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AI, Data Sharing Drive Adult Protective Service Reporting at HHS

The Administration for Community Living is leveraging data to train AI algorithms that deliver a greater insight into adult mistreatment research and predictions.

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The Administration for Community Living, the organization under the Department of Health and Human Services that supports communities of older adults as well as those with disabilities, is using artificial intelligence and machine learning to identify risks of adult mistreatment and predict maltreatment.

Doing so involves collaborating across groups and leveraging multiple data sources and data sets, including information that already existed, to develop algorithms and dashboards that ultimately drive decision-making.

“When you’re dealing with technology issues that broadly address issues of data and tools like AI, having a working group mitigates against the risks that are arising, regarding the impact of bias on machine learning,” said Scott Cory, CIO at the organization, during an ACT-IAC community of interest meeting earlier this month.

In conducting the research, Cory noted that the agency focused on identifying data sets that specifically looked at what information was available around abuse, neglect and exploitation, as well as potential risk factors. The National Adult Maltreatment Reporting System enabled ACL to know where cases of abuse, neglect and maltreatment have been reported, which provided a foundational set of data.

Cory’s team had to take a closer look at the data before it influenced the development of ACL’s algorithm.

“We were really concerned about the sources of data. We took additional steps to ensure the data was clean to allow homogeneity,” Cory said.

The group chose machine-learning algorithms to parse the data for potential risks. The agency also had subject matter experts review the results and make adjustments to provide confident outcomes. Following the review and results, the team leveraged data visualization tools to create understandable models that drive decision-making.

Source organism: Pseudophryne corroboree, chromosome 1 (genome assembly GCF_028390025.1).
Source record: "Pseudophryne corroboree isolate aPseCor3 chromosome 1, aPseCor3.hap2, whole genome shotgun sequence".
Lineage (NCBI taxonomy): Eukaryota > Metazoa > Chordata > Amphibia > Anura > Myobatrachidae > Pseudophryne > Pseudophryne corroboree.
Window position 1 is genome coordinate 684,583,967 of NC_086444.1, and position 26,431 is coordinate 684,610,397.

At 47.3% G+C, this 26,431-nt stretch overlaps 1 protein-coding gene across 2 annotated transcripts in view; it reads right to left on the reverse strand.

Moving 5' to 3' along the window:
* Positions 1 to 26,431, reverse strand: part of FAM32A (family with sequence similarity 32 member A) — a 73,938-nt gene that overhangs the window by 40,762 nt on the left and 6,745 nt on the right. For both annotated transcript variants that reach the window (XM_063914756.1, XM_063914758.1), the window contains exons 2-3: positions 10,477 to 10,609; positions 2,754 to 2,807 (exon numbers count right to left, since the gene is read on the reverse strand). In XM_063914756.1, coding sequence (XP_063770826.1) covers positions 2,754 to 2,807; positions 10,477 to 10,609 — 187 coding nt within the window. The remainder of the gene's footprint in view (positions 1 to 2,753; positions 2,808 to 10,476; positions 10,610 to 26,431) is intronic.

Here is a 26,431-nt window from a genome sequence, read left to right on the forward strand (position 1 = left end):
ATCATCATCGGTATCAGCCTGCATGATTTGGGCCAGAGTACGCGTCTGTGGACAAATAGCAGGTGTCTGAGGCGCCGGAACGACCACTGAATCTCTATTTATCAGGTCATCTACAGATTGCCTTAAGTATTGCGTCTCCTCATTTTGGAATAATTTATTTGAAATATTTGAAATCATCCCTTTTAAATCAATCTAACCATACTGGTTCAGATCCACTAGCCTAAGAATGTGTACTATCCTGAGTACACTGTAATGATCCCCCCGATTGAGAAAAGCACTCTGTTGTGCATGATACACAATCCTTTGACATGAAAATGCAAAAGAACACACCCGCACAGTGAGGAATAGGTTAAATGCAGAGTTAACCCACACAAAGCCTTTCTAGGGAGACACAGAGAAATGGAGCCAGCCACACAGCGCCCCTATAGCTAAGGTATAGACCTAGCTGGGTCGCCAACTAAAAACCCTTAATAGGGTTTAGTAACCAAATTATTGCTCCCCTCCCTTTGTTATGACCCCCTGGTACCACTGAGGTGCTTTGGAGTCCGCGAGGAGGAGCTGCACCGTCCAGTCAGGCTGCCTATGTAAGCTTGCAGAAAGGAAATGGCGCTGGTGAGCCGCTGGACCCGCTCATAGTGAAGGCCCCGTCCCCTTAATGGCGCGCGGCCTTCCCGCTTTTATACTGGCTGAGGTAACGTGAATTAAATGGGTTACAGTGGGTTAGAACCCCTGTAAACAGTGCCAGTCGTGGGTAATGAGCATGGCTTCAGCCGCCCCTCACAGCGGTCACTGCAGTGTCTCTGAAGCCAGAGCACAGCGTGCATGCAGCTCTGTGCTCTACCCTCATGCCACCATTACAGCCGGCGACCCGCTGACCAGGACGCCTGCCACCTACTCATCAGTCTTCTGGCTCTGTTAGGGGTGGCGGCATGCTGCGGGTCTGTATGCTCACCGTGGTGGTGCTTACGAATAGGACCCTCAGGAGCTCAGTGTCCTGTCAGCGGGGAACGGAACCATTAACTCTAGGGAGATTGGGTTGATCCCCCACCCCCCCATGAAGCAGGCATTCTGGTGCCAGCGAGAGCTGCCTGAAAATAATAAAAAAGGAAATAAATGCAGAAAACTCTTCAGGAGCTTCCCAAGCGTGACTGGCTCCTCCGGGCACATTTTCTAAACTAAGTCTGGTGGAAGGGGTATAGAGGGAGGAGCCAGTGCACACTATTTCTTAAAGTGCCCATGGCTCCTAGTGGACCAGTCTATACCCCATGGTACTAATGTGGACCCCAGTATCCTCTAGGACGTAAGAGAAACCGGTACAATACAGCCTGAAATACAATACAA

“We anticipate that this work may create algorithms that may have greater use at the state and local level than it would at ACL. The outcomes of this specific project were different than we expected and different areas where the benefits accrue,” Cory said. “We will continue to look at county-level data based to identify value within the county as a geographical unit of identifying potential risk factors.”

Following the initial results, Cory added that ACL will leverage data from the Centers for Medicare and Medicaid Services tied to adult protective service information.

“This data would allow us to ascertain whether or not there are patterns in payment and engagement that can be related to adult protective services,” he noted.

ACL will partner with CMS and the Centers for Disease Control and Prevention to understand adult abuse, neglect and maltreatment. It will be the first time the agency uses CMS data to do so, Cory said.

“This is work the ACL cannot do alone. The nature of our relationships with our grantees doesn’t provide us with the information we need to effectively do this. It requires ongoing and consistent efforts with our partners, CMS and CDC,” Cory said. “We’re always looking for opportunities to partner with organizations that are willing to work with us.”

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